"Happily Ever After" for the most part is an interesting film that showcases a variety of scenes of Yukie's life. Her younger life tends to feature storms and overcast, her young adult life is depicted in what seems to be during the bubble economy of Japan and the adult life of Yukie and Isao shows the status of their current lifestyle as we see a home that has been patched up. Vibrant colors when Isao is playing at the pachinko parlor and we get some beautiful scenery when we see Yuki and Isao during a normal time of their lives, especially as the two look towards the beach.
As for audio, audio is presented in Dolby Digital and you will hear good panning of audio especially during the time when Isao keeps flipping the tables, the rear surrounds are utilized during those scenes. There are some instances of LFE during the first half but for the most part, the film is front and center channel heavy as the film is more of a dialog-driven film and most action sequences happen during the first hour. The film is presented in Japanese with English subtitles.
"Happily Ever After" contains a few special features such as:
* Original Japanese Trailer - The original Japanese theatrical trailer.
* VIZ Pictures Presents - Trailer for previously released titles from VIZ Pictures.
* J-Culture Tip Sheet - Included inside the case is a 4-page booklet explaining certain scenes from the movie. Such as why Yukie carries a five-yen coin, what a "tadashi" is, why Isao plays a lot of pachinko and why he is missing a pinky and more.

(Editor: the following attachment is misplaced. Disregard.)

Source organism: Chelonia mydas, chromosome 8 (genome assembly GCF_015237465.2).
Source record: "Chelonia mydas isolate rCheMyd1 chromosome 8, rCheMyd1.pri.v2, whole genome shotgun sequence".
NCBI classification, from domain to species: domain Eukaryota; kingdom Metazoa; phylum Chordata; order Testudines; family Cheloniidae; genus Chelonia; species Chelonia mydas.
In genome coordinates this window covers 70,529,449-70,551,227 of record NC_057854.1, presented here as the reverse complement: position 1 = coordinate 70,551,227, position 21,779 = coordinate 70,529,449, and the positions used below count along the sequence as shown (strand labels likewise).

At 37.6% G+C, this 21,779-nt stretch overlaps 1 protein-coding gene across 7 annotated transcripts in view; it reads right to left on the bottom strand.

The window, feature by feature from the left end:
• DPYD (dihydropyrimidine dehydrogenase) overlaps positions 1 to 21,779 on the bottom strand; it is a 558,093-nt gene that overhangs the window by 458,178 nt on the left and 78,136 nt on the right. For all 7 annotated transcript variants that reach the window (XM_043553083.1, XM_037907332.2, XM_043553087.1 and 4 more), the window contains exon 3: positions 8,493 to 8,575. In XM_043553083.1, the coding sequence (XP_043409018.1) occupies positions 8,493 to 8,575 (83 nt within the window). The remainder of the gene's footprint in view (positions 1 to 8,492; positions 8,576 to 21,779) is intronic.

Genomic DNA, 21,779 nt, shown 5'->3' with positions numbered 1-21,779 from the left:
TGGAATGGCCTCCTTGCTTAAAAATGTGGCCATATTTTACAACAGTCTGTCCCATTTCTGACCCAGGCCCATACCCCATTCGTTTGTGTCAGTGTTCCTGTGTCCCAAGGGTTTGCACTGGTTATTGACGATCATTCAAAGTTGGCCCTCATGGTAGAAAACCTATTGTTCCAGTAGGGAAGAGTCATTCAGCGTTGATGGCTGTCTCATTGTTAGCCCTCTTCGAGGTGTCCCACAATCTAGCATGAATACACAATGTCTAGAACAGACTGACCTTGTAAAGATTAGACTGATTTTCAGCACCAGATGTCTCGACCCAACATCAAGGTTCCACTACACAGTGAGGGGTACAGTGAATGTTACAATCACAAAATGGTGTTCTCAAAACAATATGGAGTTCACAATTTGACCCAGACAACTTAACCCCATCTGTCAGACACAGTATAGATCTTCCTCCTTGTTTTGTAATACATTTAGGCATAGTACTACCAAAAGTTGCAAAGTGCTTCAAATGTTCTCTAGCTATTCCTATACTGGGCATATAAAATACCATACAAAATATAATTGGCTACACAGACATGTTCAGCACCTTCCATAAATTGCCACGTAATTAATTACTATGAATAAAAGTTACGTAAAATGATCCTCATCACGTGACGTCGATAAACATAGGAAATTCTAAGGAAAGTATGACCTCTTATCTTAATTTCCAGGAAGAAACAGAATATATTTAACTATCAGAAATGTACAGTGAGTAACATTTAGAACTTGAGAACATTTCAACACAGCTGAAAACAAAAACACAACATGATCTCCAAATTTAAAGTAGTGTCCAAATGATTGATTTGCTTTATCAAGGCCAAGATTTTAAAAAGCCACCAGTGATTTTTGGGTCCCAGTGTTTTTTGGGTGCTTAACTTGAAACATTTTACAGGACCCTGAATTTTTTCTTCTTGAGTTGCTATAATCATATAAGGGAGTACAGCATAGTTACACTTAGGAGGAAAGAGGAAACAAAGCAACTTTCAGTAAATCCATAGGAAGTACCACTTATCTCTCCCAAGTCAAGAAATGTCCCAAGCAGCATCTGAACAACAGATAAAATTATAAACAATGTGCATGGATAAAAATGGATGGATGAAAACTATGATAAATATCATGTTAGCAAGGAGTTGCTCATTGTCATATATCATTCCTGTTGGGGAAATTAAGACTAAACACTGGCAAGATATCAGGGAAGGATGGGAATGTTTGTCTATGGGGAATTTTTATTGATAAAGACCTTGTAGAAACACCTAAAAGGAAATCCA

"Happily Ever After" was an entertaining film. Many of the Japanese audience, especially those who were familiar with the original manga series, were quite appreciative of the live film adaption of Yoshiie Gouda's original work.
From an American perspective (but with a lot familiarity of Japanese films, especially the main talent featured with the film), Miki Nakatani and Hiroshi Abe absolutely delivered with their wonderful performance of this complex couple. To see Hiroshi Abe and his transformation and overall look as a former yakuza member was well-done. Right down to his hair which I found quite interesting to see.
I was surprised to see Toshiyuki Nishida (who plays the role of Yukie's father) in the film (his "Tsuribaka Nisshi" films are simply well-loved comedy classics in Japan) and can definitely see many audience members from Japan going to theaters knowing that he's in the film. But everyone plays their part quite well and although, I haven't read the original manga series, I've read a plethora of film reviews from fans who were pleased with the live adaption of "Jigyaku no Uta".
But for me, what I found more interesting is how the film is split-up in to different parts to tell the story of Yukie and Isao.
"Happily Ever After" tries to show us how Yukie and Isao can co-exist in their current relationship when she is the only one giving, and Isao is just not their for her emotionally, financially. Pretty much, he just co-exists by living in the same home and that is it.
Of course, situations change but it was quite interesting to see the film go backwards to the past of establishing the relationship of Yukie and Isao. The other story that focuses on Yukie and her friend during her teenage years is important to the storyline but felt it was a tad bit long and could have been trimmed as the relationship with her best friend, for me, personally did not have to be explored that deeply (nor did the film have to end the way it did).
"Happily Ever After" is another film from VIZ Pictures that really captures the essence of Japan but visually from another perspective. A good combination of dark comedy and drama, "Happily Ever After" is an entertaining film worth checking out!"